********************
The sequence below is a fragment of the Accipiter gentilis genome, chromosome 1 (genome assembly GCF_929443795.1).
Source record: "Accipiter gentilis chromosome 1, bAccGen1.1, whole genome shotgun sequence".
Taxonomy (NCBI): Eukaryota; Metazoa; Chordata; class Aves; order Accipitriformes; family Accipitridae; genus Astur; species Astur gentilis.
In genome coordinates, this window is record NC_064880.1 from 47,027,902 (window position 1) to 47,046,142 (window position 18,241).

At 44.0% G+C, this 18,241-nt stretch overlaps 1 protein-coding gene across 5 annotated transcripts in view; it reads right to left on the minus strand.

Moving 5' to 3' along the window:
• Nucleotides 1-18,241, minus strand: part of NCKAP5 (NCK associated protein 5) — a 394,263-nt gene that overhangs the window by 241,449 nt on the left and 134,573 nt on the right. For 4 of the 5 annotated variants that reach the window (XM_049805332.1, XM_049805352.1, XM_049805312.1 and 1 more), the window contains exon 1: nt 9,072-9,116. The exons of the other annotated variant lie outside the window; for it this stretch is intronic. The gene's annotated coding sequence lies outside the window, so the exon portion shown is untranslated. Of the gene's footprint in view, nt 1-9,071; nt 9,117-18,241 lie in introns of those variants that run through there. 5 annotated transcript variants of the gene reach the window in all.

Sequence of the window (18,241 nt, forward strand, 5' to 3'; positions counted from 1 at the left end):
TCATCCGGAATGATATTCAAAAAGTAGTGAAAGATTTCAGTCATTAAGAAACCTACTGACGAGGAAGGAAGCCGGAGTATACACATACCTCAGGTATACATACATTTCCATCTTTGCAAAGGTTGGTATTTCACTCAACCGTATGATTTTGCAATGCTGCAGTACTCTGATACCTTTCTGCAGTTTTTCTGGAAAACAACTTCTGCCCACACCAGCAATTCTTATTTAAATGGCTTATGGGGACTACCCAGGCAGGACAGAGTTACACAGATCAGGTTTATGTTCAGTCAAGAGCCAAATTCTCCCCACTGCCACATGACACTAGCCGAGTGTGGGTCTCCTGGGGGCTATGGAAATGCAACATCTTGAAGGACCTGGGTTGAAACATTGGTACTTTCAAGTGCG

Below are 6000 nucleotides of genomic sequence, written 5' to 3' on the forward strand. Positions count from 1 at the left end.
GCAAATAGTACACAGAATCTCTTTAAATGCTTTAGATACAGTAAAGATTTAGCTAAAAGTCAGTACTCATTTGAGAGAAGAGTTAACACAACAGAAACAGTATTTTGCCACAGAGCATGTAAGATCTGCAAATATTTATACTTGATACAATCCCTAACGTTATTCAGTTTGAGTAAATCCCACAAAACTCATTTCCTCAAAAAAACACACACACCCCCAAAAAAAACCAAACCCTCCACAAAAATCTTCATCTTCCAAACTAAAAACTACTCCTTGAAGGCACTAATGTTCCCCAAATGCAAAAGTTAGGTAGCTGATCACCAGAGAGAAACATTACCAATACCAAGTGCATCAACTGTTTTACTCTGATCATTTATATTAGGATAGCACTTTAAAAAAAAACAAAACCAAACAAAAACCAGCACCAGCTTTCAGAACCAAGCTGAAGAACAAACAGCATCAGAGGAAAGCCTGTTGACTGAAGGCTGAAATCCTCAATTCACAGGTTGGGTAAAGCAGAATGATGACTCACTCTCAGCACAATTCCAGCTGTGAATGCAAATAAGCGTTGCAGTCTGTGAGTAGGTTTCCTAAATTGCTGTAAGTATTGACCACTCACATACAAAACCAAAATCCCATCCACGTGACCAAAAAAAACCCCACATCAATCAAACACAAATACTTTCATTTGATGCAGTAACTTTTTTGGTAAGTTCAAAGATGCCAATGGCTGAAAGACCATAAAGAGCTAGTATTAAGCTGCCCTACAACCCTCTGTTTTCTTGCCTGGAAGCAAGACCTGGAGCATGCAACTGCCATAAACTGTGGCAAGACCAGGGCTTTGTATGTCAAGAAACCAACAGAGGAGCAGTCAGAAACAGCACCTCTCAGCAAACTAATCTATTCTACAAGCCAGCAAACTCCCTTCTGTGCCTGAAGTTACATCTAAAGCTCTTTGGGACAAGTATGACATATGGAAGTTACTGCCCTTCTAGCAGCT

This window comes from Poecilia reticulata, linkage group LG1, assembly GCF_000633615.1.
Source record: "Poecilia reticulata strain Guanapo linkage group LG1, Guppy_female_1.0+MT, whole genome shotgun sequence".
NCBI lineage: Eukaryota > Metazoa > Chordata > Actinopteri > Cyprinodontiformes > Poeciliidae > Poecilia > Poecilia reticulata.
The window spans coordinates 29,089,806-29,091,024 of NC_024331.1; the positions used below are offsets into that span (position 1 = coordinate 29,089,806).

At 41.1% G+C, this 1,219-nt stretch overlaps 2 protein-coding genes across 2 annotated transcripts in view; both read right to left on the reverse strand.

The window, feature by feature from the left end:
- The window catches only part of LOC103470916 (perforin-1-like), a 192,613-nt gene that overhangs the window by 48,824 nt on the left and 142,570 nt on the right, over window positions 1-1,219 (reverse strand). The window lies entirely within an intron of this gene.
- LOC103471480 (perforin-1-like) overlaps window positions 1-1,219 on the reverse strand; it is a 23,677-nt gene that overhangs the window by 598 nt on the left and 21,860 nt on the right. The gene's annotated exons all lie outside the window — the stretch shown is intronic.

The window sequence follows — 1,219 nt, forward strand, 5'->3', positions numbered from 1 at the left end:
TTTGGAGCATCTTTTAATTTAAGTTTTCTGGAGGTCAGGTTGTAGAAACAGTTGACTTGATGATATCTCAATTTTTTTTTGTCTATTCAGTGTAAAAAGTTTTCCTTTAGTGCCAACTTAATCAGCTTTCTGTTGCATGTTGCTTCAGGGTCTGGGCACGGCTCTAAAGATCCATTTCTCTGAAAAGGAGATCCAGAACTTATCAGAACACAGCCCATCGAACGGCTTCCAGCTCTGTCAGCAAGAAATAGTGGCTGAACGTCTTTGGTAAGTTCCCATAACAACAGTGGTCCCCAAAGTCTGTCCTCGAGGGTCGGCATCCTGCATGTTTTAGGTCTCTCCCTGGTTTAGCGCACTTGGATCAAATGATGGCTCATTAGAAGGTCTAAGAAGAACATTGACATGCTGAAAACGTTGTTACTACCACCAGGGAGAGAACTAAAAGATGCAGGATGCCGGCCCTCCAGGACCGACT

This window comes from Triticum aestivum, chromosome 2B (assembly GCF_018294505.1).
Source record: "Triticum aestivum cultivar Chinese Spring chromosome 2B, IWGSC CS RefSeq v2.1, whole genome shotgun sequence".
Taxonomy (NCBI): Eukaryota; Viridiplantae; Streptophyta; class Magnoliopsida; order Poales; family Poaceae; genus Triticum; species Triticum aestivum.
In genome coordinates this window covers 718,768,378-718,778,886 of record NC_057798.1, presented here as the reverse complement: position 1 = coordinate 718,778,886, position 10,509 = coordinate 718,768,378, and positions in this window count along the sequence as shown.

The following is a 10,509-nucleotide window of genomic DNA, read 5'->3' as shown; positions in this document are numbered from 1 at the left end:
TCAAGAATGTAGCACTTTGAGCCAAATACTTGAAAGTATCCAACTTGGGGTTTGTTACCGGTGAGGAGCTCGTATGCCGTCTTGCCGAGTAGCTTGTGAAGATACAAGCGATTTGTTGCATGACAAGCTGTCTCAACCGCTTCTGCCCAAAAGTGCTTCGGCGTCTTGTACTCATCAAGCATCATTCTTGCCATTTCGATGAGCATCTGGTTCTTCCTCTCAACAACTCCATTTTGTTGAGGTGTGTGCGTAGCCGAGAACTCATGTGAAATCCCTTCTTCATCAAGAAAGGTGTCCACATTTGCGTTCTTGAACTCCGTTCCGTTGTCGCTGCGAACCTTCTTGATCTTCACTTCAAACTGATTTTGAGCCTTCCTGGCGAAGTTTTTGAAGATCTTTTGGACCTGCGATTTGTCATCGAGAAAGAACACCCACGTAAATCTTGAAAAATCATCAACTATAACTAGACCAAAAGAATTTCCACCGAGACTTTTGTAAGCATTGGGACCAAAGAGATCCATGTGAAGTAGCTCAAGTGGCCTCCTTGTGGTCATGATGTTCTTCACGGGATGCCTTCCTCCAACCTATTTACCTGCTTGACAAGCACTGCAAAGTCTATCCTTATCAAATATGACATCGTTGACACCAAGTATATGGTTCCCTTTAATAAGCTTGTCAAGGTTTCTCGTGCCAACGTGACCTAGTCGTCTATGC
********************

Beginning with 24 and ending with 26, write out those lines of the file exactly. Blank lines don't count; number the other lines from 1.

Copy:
Taxonomy (NCBI): Eukaryota; Viridiplantae; Streptophyta; class Magnoliopsida; order Poales; family Poaceae; genus Triticum; species Triticum aestivum.
In genome coordinates this window covers 718,768,378-718,778,886 of record NC_057798.1, presented here as the reverse complement: position 1 = coordinate 718,778,886, position 10,509 = coordinate 718,768,378, and positions in this window count along the sequence as shown.

The following is a 10,509-nucleotide window of genomic DNA, read 5'->3' as shown; positions in this document are numbered from 1 at the left end: